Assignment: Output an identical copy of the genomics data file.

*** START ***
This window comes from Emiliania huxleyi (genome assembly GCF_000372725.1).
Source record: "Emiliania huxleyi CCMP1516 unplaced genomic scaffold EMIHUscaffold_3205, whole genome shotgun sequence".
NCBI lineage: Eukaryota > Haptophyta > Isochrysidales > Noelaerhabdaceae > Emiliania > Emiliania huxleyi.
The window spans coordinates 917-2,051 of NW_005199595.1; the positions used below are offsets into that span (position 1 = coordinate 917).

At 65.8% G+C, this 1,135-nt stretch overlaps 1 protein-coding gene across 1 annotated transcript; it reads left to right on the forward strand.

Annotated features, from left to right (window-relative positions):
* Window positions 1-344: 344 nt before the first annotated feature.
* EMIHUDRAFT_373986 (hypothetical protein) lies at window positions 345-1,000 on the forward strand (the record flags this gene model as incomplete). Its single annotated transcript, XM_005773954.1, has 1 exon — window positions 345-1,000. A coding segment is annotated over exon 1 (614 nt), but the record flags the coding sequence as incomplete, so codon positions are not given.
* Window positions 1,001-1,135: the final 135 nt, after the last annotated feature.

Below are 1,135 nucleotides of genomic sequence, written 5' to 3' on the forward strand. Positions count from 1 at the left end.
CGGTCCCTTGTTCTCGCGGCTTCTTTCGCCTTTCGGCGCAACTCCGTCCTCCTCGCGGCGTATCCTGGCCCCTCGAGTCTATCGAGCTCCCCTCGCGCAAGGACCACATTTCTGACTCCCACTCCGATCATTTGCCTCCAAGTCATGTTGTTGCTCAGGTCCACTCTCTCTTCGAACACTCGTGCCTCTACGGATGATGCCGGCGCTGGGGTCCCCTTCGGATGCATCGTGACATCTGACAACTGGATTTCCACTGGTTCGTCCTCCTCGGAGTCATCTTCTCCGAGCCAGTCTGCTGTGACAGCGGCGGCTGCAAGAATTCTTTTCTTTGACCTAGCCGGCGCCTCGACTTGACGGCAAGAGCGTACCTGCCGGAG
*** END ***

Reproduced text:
This window comes from Emiliania huxleyi (genome assembly GCF_000372725.1).
Source record: "Emiliania huxleyi CCMP1516 unplaced genomic scaffold EMIHUscaffold_3205, whole genome shotgun sequence".
NCBI lineage: Eukaryota > Haptophyta > Isochrysidales > Noelaerhabdaceae > Emiliania > Emiliania huxleyi.
The window spans coordinates 917-2,051 of NW_005199595.1; the positions used below are offsets into that span (position 1 = coordinate 917).

At 65.8% G+C, this 1,135-nt stretch overlaps 1 protein-coding gene across 1 annotated transcript; it reads left to right on the forward strand.

Annotated features, from left to right (window-relative positions):
* Window positions 1-344: 344 nt before the first annotated feature.
* EMIHUDRAFT_373986 (hypothetical protein) lies at window positions 345-1,000 on the forward strand (the record flags this gene model as incomplete). Its single annotated transcript, XM_005773954.1, has 1 exon — window positions 345-1,000. A coding segment is annotated over exon 1 (614 nt), but the record flags the coding sequence as incomplete, so codon positions are not given.
* Window positions 1,001-1,135: the final 135 nt, after the last annotated feature.

Below are 1,135 nucleotides of genomic sequence, written 5' to 3' on the forward strand. Positions count from 1 at the left end.
CGGTCCCTTGTTCTCGCGGCTTCTTTCGCCTTTCGGCGCAACTCCGTCCTCCTCGCGGCGTATCCTGGCCCCTCGAGTCTATCGAGCTCCCCTCGCGCAAGGACCACATTTCTGACTCCCACTCCGATCATTTGCCTCCAAGTCATGTTGTTGCTCAGGTCCACTCTCTCTTCGAACACTCGTGCCTCTACGGATGATGCCGGCGCTGGGGTCCCCTTCGGATGCATCGTGACATCTGACAACTGGATTTCCACTGGTTCGTCCTCCTCGGAGTCATCTTCTCCGAGCCAGTCTGCTGTGACAGCGGCGGCTGCAAGAATTCTTTTCTTTGACCTAGCCGGCGCCTCGACTTGACGGCAAGAGCGTACCTGCCGGAG